Teacher resources and professional development across the curriculum

Teacher professional development and classroom resources across the curriculum

Monthly Update sign up
Mailing List signup
Search
Rediscovering Biology Logo
Home
Online TextbookCase StudiesExpertsArchiveGlossarySearch
Emerging Infectious Diseases
Back to Unit Page
Unit Content
Unit Textbook Chapter
Animations & Images
Expert Interview Transcripts
Unit Glossary
Related Resources
View Text Only List
Animations

Antigenic Shift Antigenic Shift
The influenza virus can mutate through antigenic shift, causing new outbreaks to occur in human populations.
View Quicktime Movie
Bacterial Conjugation Bacterial Conjugation
Antibiotic resistance genes can be shared between bacteria through a sex pilus.
View Quicktime Movie
Bacterial Transformation Bacterial Transformation
Antibiotic resistance genes can be obtained by the uptake of free-floating DNA released from a bacterial cell that has died.
View Quicktime Movie
Dispersal of Malaria and Chloroquine Resistance Dispersal of Malaria and Chloroquine Resistance
Comparison of the distribution of the malaria parasite and chloroquine resistance around the world. When the maps are overlaid, it is shown that there is chloroquine resistance nearly everywhere the malaria parasite exists.
View Animation Still
Efflux Pump Efflux Pump
An efflux pump is a mechanism used by bacteria to eject antibiotics before they can affect the cell.
View Quicktime Movie
Four Gene DNA Vaccine Four Gene DNA Vaccine
Creating a DNA vaccine for malaria will involve producing antigens from several stages of the parasite's life cycle.
View Quicktime Movie
Influenza Infection Influenza Infection
Description of how the influenza virus infects a cell and the role of hemagglutinin in the release of RNA from the viral core.
View Quicktime Movie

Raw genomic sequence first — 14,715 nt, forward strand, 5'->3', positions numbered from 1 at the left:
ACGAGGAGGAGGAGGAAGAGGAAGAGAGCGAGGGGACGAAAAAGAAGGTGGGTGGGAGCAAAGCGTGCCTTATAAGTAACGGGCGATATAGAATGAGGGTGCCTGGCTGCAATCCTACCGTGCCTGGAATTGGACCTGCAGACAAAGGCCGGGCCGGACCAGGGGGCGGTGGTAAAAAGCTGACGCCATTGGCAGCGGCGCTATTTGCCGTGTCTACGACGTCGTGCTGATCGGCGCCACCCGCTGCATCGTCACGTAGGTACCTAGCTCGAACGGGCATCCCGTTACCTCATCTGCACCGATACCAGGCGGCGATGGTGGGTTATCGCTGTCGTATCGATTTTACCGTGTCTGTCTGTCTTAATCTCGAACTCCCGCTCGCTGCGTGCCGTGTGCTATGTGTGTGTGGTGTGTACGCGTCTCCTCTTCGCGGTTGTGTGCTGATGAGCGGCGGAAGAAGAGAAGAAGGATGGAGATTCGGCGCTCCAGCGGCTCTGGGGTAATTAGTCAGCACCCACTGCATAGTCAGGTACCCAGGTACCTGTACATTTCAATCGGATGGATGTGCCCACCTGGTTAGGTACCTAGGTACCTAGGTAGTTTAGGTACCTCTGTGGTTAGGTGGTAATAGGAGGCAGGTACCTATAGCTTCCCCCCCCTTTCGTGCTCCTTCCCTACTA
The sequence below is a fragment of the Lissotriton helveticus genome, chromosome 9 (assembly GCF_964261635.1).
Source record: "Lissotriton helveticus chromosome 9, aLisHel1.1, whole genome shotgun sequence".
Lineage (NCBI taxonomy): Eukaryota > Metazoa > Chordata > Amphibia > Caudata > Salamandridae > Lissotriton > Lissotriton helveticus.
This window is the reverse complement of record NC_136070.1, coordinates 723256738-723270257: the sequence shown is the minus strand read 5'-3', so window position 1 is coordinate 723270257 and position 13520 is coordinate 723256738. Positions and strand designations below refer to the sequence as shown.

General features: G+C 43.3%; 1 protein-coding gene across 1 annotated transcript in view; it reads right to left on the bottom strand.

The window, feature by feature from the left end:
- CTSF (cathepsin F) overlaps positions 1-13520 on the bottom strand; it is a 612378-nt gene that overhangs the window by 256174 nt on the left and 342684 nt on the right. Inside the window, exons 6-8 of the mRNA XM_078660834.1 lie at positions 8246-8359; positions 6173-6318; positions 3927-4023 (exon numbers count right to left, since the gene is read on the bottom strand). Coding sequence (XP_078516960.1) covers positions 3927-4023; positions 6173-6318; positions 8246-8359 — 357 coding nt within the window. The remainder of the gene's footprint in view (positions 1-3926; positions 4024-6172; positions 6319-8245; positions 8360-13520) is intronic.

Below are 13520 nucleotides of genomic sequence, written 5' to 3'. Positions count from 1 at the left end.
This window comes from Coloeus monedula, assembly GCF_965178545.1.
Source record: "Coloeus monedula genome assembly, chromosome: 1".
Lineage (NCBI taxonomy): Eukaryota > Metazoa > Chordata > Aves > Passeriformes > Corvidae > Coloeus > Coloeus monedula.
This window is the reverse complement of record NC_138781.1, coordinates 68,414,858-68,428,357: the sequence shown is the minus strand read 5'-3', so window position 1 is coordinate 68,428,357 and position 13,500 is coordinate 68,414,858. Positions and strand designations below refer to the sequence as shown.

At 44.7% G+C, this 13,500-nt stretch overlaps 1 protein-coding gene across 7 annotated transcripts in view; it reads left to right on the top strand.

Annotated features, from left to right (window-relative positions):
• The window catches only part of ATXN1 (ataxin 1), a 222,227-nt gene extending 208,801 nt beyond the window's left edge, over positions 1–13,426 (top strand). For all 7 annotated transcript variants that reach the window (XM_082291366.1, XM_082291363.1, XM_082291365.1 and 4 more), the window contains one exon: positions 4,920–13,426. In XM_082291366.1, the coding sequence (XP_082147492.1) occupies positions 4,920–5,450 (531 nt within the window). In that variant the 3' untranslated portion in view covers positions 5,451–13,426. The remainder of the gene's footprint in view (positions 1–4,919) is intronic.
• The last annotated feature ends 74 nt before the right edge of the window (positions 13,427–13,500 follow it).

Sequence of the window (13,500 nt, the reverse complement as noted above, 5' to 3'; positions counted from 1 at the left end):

Malarial Infection Malarial Infection
Description of the malarial life cycle within the human body.
View Quicktime Movie


Images

Antigenic shiftAntigenic shift
A new form of a virus can arise when multiple viruses infect the same animal cell. Segments of nucleic acid can be exchanged resulting in a novel pathogen.
Bacterial transformationBacterial transformation
1. Naked DNA fragments from disintegrated cells in the area of a potential recipient cell. this cell must be of the correct genus and be in a state of competence, allowing the entry of the DNA fragments. 2. Entry of naked DNA into competent cell. 3. Recombination.
Distribution of Aedes aegypti and dengue hemorrhagic feverDistribution of Aedes aegypti and dengue hemorrhagic fever
Distribution of the mosquito Aedes aegypti, the vector for dengue/dengue hemorrhagic fever. A mosquito eradication program administered by the Pan American Health Organization ended in 1970.
Group A StreptococciGroup A Streptococci
Electron micrograph of an ultra-thin section of a chain of Group A streptococci. The cell surface fibrils, consisting primarily of M protein, are clearly evident. The bacterial cell wall, to which the fibrils are attached, is also clearly seen as the light-staining region between the fibrils and the dark-staining cell interior. Incipient cell division is also indicated by the nascent septum formation (seen as an indentation of the cell wall) near the cell equator. The streptococcal cell diameter is equal to approximately one micron. (20,000x magnification)
Hemmagglutinin protein-pH 5Hemmagglutinin protein-pH 5
When the influenza virus enters a cell it is engulfed into an endosome. The pH inside the endosome lowers from 7 to 5, causing the hemmagglutinin protein to change shape, open the endosome membrane, and let the viral material into the cell.
Hemmagglutinin protein-pH 7Hemmagglutinin protein-pH 7
When the influenza virus attaches and enters a cell, the hemmagglutinin surface protein is at pH 7. A shape change caused by a lower pH is responsible for the hemmagglutinin to open the endosome and release viral material into the cell.
Influenza epidemic of 1918 Influenza epidemic of 1918
The life cycle of the malaria parasiteThe life cycle of the malaria parasite
Sporozoites are delivered to the human bloodstream from the salivary gland of the Anopheles mosquito when the insect bites. In the liver, the sporozoites multiply and become merozoites. The merozoites enter red blood cells and become trophozoites. Red blood cells rupture and new merozoites, which have developed from the trophozoites, are released. Gametocytes (the sexual stage) are eventually produced. Gametocytes taken up by the mosquito in a blood meal fuse to form zygotes, which give rise to sporozoites.
Transduction by bacteriophage Transduction by bacteriophage
TransposonsTransposons
Transposons facilitate the movement of genes throughout bacterial populations. These jumping genes can move from a chromosomal location to a plasmid. Conjugation allows the resultant plasmid to move readily within the bacterial population.
Vibrio choleraeVibrio cholerae
Scanning electron microscope image of Vibrio cholerae bacteria, which can infect the digestive system
  Home  |  Channel  |  Catalog  |  About Us  |  Search  |  Contact Us  
  © Annenberg Foundation 2013. All rights reserved. Privacy Policy